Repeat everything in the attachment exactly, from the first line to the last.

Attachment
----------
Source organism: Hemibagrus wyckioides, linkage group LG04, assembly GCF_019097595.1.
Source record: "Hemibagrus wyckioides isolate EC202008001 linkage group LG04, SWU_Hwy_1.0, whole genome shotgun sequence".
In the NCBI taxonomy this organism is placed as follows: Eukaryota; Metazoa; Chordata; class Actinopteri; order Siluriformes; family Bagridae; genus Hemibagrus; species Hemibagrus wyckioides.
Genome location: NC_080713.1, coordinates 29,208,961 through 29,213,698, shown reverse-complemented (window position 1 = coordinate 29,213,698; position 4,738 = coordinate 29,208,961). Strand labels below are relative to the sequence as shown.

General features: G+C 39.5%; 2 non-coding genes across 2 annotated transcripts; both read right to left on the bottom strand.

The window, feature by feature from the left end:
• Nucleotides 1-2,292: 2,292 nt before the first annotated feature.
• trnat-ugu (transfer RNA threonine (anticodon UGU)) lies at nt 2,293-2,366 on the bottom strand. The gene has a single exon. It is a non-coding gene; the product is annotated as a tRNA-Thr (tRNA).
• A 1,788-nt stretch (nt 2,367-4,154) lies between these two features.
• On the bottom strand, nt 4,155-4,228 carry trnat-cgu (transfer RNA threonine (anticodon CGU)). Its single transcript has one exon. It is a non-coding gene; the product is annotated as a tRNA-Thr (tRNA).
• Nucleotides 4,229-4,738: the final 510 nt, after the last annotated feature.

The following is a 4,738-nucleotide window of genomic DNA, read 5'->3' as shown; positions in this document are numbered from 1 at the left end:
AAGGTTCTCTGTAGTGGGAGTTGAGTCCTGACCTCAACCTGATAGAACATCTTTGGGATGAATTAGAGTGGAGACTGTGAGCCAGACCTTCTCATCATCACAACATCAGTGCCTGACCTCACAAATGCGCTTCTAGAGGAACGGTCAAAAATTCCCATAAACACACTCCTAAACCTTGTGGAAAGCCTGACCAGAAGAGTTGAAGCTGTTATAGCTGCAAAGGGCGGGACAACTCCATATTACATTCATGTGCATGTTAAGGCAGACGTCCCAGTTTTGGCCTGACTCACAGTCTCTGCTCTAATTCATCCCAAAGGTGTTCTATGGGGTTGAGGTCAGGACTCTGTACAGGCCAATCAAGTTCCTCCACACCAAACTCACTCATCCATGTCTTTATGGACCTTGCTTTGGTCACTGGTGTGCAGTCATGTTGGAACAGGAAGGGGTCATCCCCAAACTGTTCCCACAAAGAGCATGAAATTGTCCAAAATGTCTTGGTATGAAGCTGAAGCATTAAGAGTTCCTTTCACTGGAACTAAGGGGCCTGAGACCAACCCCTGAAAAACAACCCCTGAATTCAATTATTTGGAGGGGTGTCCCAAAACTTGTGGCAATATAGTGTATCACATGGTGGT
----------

Source organism: Hemibagrus wyckioides, linkage group LG04, assembly GCF_019097595.1.
Source record: "Hemibagrus wyckioides isolate EC202008001 linkage group LG04, SWU_Hwy_1.0, whole genome shotgun sequence".
In the NCBI taxonomy this organism is placed as follows: Eukaryota; Metazoa; Chordata; class Actinopteri; order Siluriformes; family Bagridae; genus Hemibagrus; species Hemibagrus wyckioides.
Genome location: NC_080713.1, coordinates 29,208,961 through 29,213,698, shown reverse-complemented (window position 1 = coordinate 29,213,698; position 4,738 = coordinate 29,208,961). Strand labels below are relative to the sequence as shown.

General features: G+C 39.5%; 2 non-coding genes across 2 annotated transcripts; both read right to left on the bottom strand.

The window, feature by feature from the left end:
• Nucleotides 1-2,292: 2,292 nt before the first annotated feature.
• trnat-ugu (transfer RNA threonine (anticodon UGU)) lies at nt 2,293-2,366 on the bottom strand. The gene has a single exon. It is a non-coding gene; the product is annotated as a tRNA-Thr (tRNA).
• A 1,788-nt stretch (nt 2,367-4,154) lies between these two features.
• On the bottom strand, nt 4,155-4,228 carry trnat-cgu (transfer RNA threonine (anticodon CGU)). Its single transcript has one exon. It is a non-coding gene; the product is annotated as a tRNA-Thr (tRNA).
• Nucleotides 4,229-4,738: the final 510 nt, after the last annotated feature.

The following is a 4,738-nucleotide window of genomic DNA, read 5'->3' as shown; positions in this document are numbered from 1 at the left end:
AAGGTTCTCTGTAGTGGGAGTTGAGTCCTGACCTCAACCTGATAGAACATCTTTGGGATGAATTAGAGTGGAGACTGTGAGCCAGACCTTCTCATCATCACAACATCAGTGCCTGACCTCACAAATGCGCTTCTAGAGGAACGGTCAAAAATTCCCATAAACACACTCCTAAACCTTGTGGAAAGCCTGACCAGAAGAGTTGAAGCTGTTATAGCTGCAAAGGGCGGGACAACTCCATATTACATTCATGTGCATGTTAAGGCAGACGTCCCAGTTTTGGCCTGACTCACAGTCTCTGCTCTAATTCATCCCAAAGGTGTTCTATGGGGTTGAGGTCAGGACTCTGTACAGGCCAATCAAGTTCCTCCACACCAAACTCACTCATCCATGTCTTTATGGACCTTGCTTTGGTCACTGGTGTGCAGTCATGTTGGAACAGGAAGGGGTCATCCCCAAACTGTTCCCACAAAGAGCATGAAATTGTCCAAAATGTCTTGGTATGAAGCTGAAGCATTAAGAGTTCCTTTCACTGGAACTAAGGGGCCTGAGACCAACCCCTGAAAAACAACCCCTGAATTCAATTATTTGGAGGGGTGTCCCAAAACTTGTGGCAATATAGTGTATCACATGGTGGT